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New Jets HC Robert Saleh preaches togetherness, mum on Sam Darnold's future in intro presser

It's a new dawn and a new day at One Jets Drive.

The New York Jets introduced their new head coach Robert Saleh on Thursday afternoon, one week after announcing his hire. With Saleh's arrival to New York comes a complete change in energy and outlook from the frustrating Adam Gase era, which ended three weeks ago after only two years.

Saleh, the well-liked, energetic and telegenic San Francisco 49ers defensive coordinator, was the embodiment of that change in his introductory presser, a far cry from Gase's underwhelming and over-memed conference from two years prior.

"We're going to do this thing together. To our organization, get used to the mantra 'All gas, no brake,'" Saleh said. "When we talk about 'All gas, no brake,' we're not talking about the effort on the field. We're talking about the process at which we do things. We're talking about the way we prepare, the way we wake up every single morning, the way we rehab, the way we communicate, the way we speak to one another.

"I cannot tell you enough how excited I am to work with this entire Jets organization and understanding that when we wake up in the morning we will all from top down step on the pedal and find a way to get somewhat better than we were when we woke up."

Motivational coachspeak aside, Saleh touched on a number of hot-button issues pertinent to the fan base of a team with questions at quarterback, play-calling and organizational culture.

On the curious case of Sam Darnold, New York's No. 3 pick from 2018 who could be replaced this offseason with a No. 2 pick, Saleh neglected to say whether he saw Darnold as his starting QB come training camp, but sung his praises as a former defensive coordinator who had to scout against him.

"He's got an unbelievable arm talent. There's a reason why he was the No. 3 pick in the draft," Saleh said. "He's fearless in the pocket. He's got a natural throwing motion. He's mobile. He's extremely intelligent. He's tough as nails. His reputation in the locker room is unquestioned. Just that in general, there's a reason he was the third pick in the draft and you can see all those qualities on tape and around the building and the way people speak about him."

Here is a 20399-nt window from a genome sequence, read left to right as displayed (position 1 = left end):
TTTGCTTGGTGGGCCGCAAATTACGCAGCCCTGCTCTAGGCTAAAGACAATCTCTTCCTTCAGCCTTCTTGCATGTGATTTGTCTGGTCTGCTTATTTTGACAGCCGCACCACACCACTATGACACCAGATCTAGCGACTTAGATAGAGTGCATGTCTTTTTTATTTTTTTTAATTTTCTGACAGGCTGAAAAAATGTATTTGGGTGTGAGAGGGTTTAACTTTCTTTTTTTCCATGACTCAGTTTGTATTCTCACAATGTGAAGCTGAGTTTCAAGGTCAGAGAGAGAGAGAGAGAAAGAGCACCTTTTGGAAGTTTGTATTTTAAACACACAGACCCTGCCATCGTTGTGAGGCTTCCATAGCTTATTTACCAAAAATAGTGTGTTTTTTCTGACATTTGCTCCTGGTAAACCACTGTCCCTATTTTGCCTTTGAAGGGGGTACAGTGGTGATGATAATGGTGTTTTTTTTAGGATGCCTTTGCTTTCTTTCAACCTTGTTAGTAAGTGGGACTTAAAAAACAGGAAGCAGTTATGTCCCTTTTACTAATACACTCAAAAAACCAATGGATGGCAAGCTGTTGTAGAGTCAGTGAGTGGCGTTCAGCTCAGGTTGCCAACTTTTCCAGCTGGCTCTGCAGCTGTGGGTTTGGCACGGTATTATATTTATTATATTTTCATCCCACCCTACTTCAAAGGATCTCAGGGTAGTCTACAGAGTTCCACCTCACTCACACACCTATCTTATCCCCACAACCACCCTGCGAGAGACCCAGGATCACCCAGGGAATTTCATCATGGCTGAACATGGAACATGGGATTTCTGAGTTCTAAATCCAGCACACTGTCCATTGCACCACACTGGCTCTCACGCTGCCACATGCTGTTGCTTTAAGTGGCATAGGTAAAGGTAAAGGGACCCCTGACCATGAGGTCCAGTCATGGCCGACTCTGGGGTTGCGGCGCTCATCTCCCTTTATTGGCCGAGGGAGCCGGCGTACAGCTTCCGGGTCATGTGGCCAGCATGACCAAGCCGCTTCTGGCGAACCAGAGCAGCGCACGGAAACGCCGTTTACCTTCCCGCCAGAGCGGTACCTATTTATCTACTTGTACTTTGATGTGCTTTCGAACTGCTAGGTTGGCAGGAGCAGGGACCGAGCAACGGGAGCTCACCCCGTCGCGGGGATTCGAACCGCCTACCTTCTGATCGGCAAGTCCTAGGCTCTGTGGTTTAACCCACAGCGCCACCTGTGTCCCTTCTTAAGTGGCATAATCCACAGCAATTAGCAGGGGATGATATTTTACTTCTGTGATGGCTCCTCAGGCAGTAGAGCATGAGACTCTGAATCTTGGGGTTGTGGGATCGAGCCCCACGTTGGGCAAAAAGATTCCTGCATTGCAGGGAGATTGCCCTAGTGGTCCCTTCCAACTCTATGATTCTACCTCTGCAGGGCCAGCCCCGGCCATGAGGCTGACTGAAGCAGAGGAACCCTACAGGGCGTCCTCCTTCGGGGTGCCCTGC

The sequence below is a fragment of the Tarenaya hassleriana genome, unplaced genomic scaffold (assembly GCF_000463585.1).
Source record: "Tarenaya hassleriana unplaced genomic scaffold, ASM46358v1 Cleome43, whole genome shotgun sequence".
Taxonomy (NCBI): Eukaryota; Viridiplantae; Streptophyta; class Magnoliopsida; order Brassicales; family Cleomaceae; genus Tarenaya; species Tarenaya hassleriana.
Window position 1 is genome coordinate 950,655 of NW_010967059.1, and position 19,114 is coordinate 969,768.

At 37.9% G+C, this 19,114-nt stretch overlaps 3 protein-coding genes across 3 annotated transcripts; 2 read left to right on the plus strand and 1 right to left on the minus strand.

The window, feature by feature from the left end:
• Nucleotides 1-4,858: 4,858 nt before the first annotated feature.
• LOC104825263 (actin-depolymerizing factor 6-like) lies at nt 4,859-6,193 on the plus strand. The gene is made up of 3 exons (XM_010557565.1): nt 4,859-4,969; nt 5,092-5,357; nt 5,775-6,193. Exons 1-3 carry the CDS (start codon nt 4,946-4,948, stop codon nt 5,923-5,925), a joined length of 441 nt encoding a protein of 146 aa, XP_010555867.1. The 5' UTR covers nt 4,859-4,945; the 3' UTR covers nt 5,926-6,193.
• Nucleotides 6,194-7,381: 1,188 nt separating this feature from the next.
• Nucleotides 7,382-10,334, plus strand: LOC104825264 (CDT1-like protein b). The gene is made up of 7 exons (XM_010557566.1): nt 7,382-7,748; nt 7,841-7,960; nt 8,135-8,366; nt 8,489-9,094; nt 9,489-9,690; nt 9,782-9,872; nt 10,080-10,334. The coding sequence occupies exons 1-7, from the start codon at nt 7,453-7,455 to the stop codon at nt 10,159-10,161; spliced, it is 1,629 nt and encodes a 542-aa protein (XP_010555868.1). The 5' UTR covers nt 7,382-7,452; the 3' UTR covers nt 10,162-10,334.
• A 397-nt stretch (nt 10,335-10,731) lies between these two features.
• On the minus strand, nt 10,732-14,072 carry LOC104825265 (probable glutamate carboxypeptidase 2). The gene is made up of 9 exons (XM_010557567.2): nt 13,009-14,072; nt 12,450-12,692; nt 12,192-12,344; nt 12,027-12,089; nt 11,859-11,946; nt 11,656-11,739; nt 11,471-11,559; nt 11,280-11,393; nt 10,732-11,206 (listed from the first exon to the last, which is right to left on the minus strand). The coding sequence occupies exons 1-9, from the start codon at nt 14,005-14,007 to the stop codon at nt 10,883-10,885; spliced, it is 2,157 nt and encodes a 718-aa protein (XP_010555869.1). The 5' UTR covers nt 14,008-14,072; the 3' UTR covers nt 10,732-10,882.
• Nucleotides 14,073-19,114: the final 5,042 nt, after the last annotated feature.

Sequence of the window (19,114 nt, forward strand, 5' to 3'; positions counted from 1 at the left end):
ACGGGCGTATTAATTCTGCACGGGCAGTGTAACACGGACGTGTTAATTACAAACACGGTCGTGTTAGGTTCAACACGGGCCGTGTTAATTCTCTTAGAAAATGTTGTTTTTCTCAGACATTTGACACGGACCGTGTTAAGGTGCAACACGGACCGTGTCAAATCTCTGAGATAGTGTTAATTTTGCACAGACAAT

New York did confirm its play-callers for the 2021 season, announcing that Mike LaFleur will join Saleh from San Francisco as offensive coordinator and former Atlanta Falcons defensive coordinator Jeff Ulbrich will call plays as the Jets' new DC. Whether LaFleur will be working with Darnold next season or, say, Ohio State product Justin Fields is a matter for another Zoom conference.

Saleh said LaFleur will establish a "clear identity" on offense as he brings with him the Shanahan system that his former boss, Kyle Shanahan, and his brother, Matt LaFleur, have executed so well in San Francisco and Green Bay, respectively. New York sorely needs an offensive identity after Gase, once dubbed a "brilliant offensive mind" by Jets brass, led Gang Green to the bottom of the offensive charts in 2019 and 2020.

Saleh won't be the only new face in the Jets' building this season. Jets principal owner Christopher Johnson confirmed that his brother and former U.S. Ambassador to the United Kingdom, Woody Johnson, is returning to the country after four years away from the franchise. Woody is expected to take over principal owner duties "soon," Christopher said, while the younger Johnson will be vice chairman and remain heavily involved with the organization.

How the reshaped Jets organization looks and functions in 2021 -- with a new coach, new coordinators, new-again owner and potentially new quarterback -- will be fascinating to monitor. After the Buccaneers and Browns both made the playoffs this season, it's the Jets who hold the longest postseason drought in the NFL (10 seasons) and who need a major makeover.

New York is hoping its most recent decade of mediocrity can be made over with Saleh's hire. The new coach, 41, spoke Thursday of establishing a culture of togetherness and authenticity in interacting with coaches, players and staff. "Everyone says this is a business. It's not," Saleh said. "This is a personal investment to people."

The Jets' admiration for Saleh in hiring him is not a one-way street either. Saleh said after he met with the club in the building "it just felt like home. ... It was like talking to family." The new coach added he doesn't agree with the perception that New York is a dysfunctional franchise, a conclusion he will work toward rewriting right away.

"I always believe that it's the people that make things work. It's the heart, the humility of individuals that make things work," Saleh said. "And there's no question going through this process with Christopher, (GM) Joe (Douglas) and (president) Hymie (Elhai) that's what they represent.

"When you have people who have that mindset, have that humility, who have the heart to do what's right for the organization, it's really, really hard to fail."

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